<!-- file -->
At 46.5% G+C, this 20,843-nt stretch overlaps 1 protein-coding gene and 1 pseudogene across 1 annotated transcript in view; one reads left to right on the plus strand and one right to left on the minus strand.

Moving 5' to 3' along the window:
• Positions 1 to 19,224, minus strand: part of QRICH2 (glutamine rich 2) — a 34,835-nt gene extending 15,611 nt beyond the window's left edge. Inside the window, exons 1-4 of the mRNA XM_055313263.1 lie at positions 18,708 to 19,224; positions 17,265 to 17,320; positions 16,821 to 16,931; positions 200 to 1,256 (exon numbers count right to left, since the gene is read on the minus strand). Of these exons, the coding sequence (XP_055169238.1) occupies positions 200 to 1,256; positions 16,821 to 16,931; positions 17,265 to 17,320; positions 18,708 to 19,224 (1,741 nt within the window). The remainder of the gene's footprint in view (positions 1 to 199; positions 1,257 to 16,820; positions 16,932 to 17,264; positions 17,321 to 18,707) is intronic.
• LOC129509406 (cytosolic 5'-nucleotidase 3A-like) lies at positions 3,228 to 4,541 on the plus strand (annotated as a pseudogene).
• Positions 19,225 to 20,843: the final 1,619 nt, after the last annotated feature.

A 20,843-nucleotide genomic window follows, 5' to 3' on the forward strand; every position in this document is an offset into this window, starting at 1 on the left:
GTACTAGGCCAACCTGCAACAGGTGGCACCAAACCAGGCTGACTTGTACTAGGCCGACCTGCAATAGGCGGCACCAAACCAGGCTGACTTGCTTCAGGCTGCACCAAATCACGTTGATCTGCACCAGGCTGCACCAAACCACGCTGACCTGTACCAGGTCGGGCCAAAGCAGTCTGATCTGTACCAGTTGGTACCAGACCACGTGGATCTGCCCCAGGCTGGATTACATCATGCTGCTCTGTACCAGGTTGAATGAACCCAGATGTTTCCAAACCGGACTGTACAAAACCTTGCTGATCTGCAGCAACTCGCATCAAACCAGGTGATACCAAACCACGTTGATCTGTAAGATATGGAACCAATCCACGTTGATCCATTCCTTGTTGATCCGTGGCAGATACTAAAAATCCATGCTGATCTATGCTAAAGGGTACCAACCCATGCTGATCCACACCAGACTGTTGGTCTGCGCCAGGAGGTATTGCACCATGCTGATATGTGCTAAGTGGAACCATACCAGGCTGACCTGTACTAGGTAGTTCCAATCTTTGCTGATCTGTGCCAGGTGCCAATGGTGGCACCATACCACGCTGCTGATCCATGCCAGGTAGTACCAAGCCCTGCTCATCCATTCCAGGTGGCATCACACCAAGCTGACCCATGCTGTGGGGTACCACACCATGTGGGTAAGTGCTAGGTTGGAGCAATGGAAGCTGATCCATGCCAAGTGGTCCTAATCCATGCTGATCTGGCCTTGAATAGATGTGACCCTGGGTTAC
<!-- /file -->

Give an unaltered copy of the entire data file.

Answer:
At 46.5% G+C, this 20,843-nt stretch overlaps 1 protein-coding gene and 1 pseudogene across 1 annotated transcript in view; one reads left to right on the plus strand and one right to left on the minus strand.

Moving 5' to 3' along the window:
• Positions 1 to 19,224, minus strand: part of QRICH2 (glutamine rich 2) — a 34,835-nt gene extending 15,611 nt beyond the window's left edge. Inside the window, exons 1-4 of the mRNA XM_055313263.1 lie at positions 18,708 to 19,224; positions 17,265 to 17,320; positions 16,821 to 16,931; positions 200 to 1,256 (exon numbers count right to left, since the gene is read on the minus strand). Of these exons, the coding sequence (XP_055169238.1) occupies positions 200 to 1,256; positions 16,821 to 16,931; positions 17,265 to 17,320; positions 18,708 to 19,224 (1,741 nt within the window). The remainder of the gene's footprint in view (positions 1 to 199; positions 1,257 to 16,820; positions 16,932 to 17,264; positions 17,321 to 18,707) is intronic.
• LOC129509406 (cytosolic 5'-nucleotidase 3A-like) lies at positions 3,228 to 4,541 on the plus strand (annotated as a pseudogene).
• Positions 19,225 to 20,843: the final 1,619 nt, after the last annotated feature.

A 20,843-nucleotide genomic window follows, 5' to 3' on the forward strand; every position in this document is an offset into this window, starting at 1 on the left:
GTACTAGGCCAACCTGCAACAGGTGGCACCAAACCAGGCTGACTTGTACTAGGCCGACCTGCAATAGGCGGCACCAAACCAGGCTGACTTGCTTCAGGCTGCACCAAATCACGTTGATCTGCACCAGGCTGCACCAAACCACGCTGACCTGTACCAGGTCGGGCCAAAGCAGTCTGATCTGTACCAGTTGGTACCAGACCACGTGGATCTGCCCCAGGCTGGATTACATCATGCTGCTCTGTACCAGGTTGAATGAACCCAGATGTTTCCAAACCGGACTGTACAAAACCTTGCTGATCTGCAGCAACTCGCATCAAACCAGGTGATACCAAACCACGTTGATCTGTAAGATATGGAACCAATCCACGTTGATCCATTCCTTGTTGATCCGTGGCAGATACTAAAAATCCATGCTGATCTATGCTAAAGGGTACCAACCCATGCTGATCCACACCAGACTGTTGGTCTGCGCCAGGAGGTATTGCACCATGCTGATATGTGCTAAGTGGAACCATACCAGGCTGACCTGTACTAGGTAGTTCCAATCTTTGCTGATCTGTGCCAGGTGCCAATGGTGGCACCATACCACGCTGCTGATCCATGCCAGGTAGTACCAAGCCCTGCTCATCCATTCCAGGTGGCATCACACCAAGCTGACCCATGCTGTGGGGTACCACACCATGTGGGTAAGTGCTAGGTTGGAGCAATGGAAGCTGATCCATGCCAAGTGGTCCTAATCCATGCTGATCTGGCCTTGAATAGATGTGACCCTGGGTTAC